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Google Faces Legal Challenges in its Effort to Digitize University Library Contents

Krista Kennedy, PhD Student, University of Minnesota
Assistant Chair, CCCC Intellectual Property Caucus


In December 2004, Google announced an ambitious new attempt to scan and render searchable millions of volumes from the libraries of Harvard, Stanford, Oxford, and the University of Michigan, as well as the New York Public Library.  The original project name was Google Print, which was changed to Google Book Search in November 2005.  There are two central facets to the initiative:  Google Publisher and Google Library.  The first works with publishers to coordinate permissions, direct contributions of texts, and promotion.  Compensation is provided in the form of links that encourage searchers to purchase the product from booksellers or directly from the publisher.  Publishers may also share in contextual advertising (“Google ads”) revenue if they agree that advertising be included on the pages for their books.  All material generated under this project is digitized and offered with full permission of the copyright holder.

Google Library, on the other hand, partners with libraries to arrange and facilitate scanning of materials under fair use doctrine.  No permission is sought from the publisher for reproduction of these materials.  The initial stage of the Google Library project involves a six-year partnership between Google and the University of Michigan called the Michigan Digitization Project.  The seven million volumes in the UM Libraries collection would constitute the initial acquisitions for Google Book Search.  In return for their cooperation, the Libraries will receive digitized copies for their own use.  While UM has been a leader in digital preservation and has pursued an internal digitization project for a number of years, they have only been able to digitize about 5,000 volumes annually.  At that rate, digitization of the entire collection would take approximately 1600 years.  By partnering with Google, they are able to drastically increase the pace of this project while also making strides toward opening their collection to users worldwide.  In the process, they also reduce their own digitization expenses, since Google bears the costs of reproduction, conversion, and transmission, as well as costs associated with pulling and reshelving materials.  Scanned and converted works are made available immediately through Google as they are processed and are stored in perpetuity on the company servers.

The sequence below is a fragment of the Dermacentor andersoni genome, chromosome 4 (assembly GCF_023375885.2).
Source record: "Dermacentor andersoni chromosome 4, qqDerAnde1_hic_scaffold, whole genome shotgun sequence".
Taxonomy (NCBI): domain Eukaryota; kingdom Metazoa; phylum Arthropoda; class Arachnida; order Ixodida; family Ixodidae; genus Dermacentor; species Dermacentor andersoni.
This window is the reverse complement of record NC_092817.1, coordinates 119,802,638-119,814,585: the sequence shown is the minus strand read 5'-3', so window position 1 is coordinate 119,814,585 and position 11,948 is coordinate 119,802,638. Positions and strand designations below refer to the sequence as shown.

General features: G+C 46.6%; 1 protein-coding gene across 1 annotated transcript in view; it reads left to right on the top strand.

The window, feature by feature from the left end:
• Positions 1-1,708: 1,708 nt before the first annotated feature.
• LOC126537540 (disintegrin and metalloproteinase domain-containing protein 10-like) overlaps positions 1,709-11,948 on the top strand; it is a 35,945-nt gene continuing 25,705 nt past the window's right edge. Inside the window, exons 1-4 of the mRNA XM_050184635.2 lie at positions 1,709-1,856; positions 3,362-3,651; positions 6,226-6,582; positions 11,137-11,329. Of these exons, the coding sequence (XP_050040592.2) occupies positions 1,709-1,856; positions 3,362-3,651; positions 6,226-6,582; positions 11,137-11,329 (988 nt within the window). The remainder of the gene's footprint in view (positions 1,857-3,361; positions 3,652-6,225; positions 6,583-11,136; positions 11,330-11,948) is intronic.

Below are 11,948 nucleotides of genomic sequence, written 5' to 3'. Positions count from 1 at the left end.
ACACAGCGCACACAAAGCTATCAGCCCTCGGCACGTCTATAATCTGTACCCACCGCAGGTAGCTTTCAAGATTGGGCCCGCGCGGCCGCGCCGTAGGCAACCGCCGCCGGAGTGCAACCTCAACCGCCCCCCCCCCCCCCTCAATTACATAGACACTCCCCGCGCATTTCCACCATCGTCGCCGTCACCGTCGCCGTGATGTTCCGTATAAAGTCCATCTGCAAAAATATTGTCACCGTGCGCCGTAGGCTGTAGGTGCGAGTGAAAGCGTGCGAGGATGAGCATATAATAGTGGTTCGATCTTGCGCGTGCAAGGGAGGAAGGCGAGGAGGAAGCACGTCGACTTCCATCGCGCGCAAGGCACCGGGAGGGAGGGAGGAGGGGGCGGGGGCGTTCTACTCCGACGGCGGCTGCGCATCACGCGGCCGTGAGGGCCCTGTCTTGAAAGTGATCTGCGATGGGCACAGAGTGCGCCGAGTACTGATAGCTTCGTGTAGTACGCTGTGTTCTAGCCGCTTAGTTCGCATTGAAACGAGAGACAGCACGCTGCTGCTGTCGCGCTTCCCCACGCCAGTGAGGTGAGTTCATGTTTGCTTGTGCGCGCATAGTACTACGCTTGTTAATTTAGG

From the project launch, Google has drawn a sharp distinction between public and proprietary works.  Works that have passed into the public domain are made available in full.  Out-of-print works whose copyright is still in duration are made available in “snippets” consisting of approximately three sentences.  Availability of in-print works is at the discretion of the copyright holder, who may choose to allow availability of the entire work, of a few sample pages, or of a snippet.  The owner may also choose to opt out of the project altogether, much in the way that domain owners can request that Google not catalogue digital works.  On August 22, 2005, Google announced that it would not begin the project until November, so as to give publishers a chance to make decisions about participation and submit a list of works to be excluded from the project.

On September 20, 2005, the Author’s Guild (AG) filed a class action complaint against Google.  The three named plaintiffs were authors whose works are in the UM collection and the Class was initially defined as all persons or entities holding copyright to one of the seven million volumes in the UM Libraries.  It alleged that “by reproducing for itself a copy of those works that are not in the public domain, Google is engaging in massive copyright infringement.  It has infringed, and continues to infringe, the electronic rights of the copyright holders of those works.”  This infringement, it was claimed, adversely affected the market for their works and damaged their goodwill and reputations.  They also claimed that Google intended to derive revenue from those works by using them specifically to attract visitors and consequently generate advertising revenue. 

A month later, the Association of American Publishers (AAP) also filed suit.  The named publishers include McGraw-Hill, Pearson Education, Penguin, Simon & Schuster, and John Wiley & Sons.  They claimed that they were engaged or planned to engage in similar digitization endeavors that would eventually be made available to all search engines, including Google.  Google’s project impinges on this potential market.  The suit also objects specifically to Google’s announcement that publishers could provide the company with a list of books to be excluded from the project by November 2005, arguing that it is a clear inversion of the default rights afforded authors to control of reproduction, distribution, and display of their works in 17 U.S.C. §106.   It further characterizes Google’s actions as willful infringement executed with conscious disregard for author and publisher rights.